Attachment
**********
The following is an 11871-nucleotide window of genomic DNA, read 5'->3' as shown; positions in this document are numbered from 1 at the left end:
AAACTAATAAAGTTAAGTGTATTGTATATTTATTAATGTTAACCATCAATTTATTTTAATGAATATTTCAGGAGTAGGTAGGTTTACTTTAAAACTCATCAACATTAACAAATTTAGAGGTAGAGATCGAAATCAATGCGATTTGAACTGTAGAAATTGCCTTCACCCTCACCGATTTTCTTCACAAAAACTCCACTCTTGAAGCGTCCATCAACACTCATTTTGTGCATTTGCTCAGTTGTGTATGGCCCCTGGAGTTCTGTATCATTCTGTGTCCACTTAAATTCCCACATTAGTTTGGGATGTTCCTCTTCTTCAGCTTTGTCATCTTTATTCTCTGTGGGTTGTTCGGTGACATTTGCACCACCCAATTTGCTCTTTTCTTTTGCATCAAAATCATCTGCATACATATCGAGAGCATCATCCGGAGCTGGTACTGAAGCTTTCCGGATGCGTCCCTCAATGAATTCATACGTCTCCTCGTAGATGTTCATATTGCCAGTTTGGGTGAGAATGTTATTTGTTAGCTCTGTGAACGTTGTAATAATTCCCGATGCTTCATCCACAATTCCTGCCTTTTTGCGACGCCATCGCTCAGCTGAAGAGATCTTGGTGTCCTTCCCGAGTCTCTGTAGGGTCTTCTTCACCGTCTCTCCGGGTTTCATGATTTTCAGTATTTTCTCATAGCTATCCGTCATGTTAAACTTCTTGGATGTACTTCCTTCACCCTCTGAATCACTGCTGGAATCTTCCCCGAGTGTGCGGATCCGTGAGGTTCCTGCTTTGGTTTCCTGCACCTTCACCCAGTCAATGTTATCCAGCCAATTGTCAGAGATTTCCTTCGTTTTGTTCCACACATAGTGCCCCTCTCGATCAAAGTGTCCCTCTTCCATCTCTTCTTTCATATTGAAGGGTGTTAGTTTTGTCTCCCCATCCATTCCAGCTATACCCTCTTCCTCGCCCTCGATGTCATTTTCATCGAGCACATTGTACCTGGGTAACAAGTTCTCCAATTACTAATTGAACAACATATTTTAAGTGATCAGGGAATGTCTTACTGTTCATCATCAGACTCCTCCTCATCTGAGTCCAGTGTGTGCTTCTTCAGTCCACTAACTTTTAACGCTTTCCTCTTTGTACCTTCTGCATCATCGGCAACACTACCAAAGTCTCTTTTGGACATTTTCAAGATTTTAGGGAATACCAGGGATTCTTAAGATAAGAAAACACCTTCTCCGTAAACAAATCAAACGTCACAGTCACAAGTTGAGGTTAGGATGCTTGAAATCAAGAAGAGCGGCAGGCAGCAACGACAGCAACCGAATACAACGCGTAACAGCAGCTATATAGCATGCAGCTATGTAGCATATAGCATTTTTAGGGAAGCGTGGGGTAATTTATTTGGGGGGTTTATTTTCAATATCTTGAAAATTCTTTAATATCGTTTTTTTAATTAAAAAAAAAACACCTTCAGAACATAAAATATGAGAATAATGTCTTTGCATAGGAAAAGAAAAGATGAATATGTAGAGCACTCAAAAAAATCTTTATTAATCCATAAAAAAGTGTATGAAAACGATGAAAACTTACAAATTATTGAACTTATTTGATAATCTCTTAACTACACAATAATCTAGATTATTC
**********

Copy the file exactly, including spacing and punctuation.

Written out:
The following is an 11871-nucleotide window of genomic DNA, read 5'->3' as shown; positions in this document are numbered from 1 at the left end:
AAACTAATAAAGTTAAGTGTATTGTATATTTATTAATGTTAACCATCAATTTATTTTAATGAATATTTCAGGAGTAGGTAGGTTTACTTTAAAACTCATCAACATTAACAAATTTAGAGGTAGAGATCGAAATCAATGCGATTTGAACTGTAGAAATTGCCTTCACCCTCACCGATTTTCTTCACAAAAACTCCACTCTTGAAGCGTCCATCAACACTCATTTTGTGCATTTGCTCAGTTGTGTATGGCCCCTGGAGTTCTGTATCATTCTGTGTCCACTTAAATTCCCACATTAGTTTGGGATGTTCCTCTTCTTCAGCTTTGTCATCTTTATTCTCTGTGGGTTGTTCGGTGACATTTGCACCACCCAATTTGCTCTTTTCTTTTGCATCAAAATCATCTGCATACATATCGAGAGCATCATCCGGAGCTGGTACTGAAGCTTTCCGGATGCGTCCCTCAATGAATTCATACGTCTCCTCGTAGATGTTCATATTGCCAGTTTGGGTGAGAATGTTATTTGTTAGCTCTGTGAACGTTGTAATAATTCCCGATGCTTCATCCACAATTCCTGCCTTTTTGCGACGCCATCGCTCAGCTGAAGAGATCTTGGTGTCCTTCCCGAGTCTCTGTAGGGTCTTCTTCACCGTCTCTCCGGGTTTCATGATTTTCAGTATTTTCTCATAGCTATCCGTCATGTTAAACTTCTTGGATGTACTTCCTTCACCCTCTGAATCACTGCTGGAATCTTCCCCGAGTGTGCGGATCCGTGAGGTTCCTGCTTTGGTTTCCTGCACCTTCACCCAGTCAATGTTATCCAGCCAATTGTCAGAGATTTCCTTCGTTTTGTTCCACACATAGTGCCCCTCTCGATCAAAGTGTCCCTCTTCCATCTCTTCTTTCATATTGAAGGGTGTTAGTTTTGTCTCCCCATCCATTCCAGCTATACCCTCTTCCTCGCCCTCGATGTCATTTTCATCGAGCACATTGTACCTGGGTAACAAGTTCTCCAATTACTAATTGAACAACATATTTTAAGTGATCAGGGAATGTCTTACTGTTCATCATCAGACTCCTCCTCATCTGAGTCCAGTGTGTGCTTCTTCAGTCCACTAACTTTTAACGCTTTCCTCTTTGTACCTTCTGCATCATCGGCAACACTACCAAAGTCTCTTTTGGACATTTTCAAGATTTTAGGGAATACCAGGGATTCTTAAGATAAGAAAACACCTTCTCCGTAAACAAATCAAACGTCACAGTCACAAGTTGAGGTTAGGATGCTTGAAATCAAGAAGAGCGGCAGGCAGCAACGACAGCAACCGAATACAACGCGTAACAGCAGCTATATAGCATGCAGCTATGTAGCATATAGCATTTTTAGGGAAGCGTGGGGTAATTTATTTGGGGGGTTTATTTTCAATATCTTGAAAATTCTTTAATATCGTTTTTTTAATTAAAAAAAAAACACCTTCAGAACATAAAATATGAGAATAATGTCTTTGCATAGGAAAAGAAAAGATGAATATGTAGAGCACTCAAAAAAATCTTTATTAATCCATAAAAAAGTGTATGAAAACGATGAAAACTTACAAATTATTGAACTTATTTGATAATCTCTTAACTACACAATAATCTAGATTATTC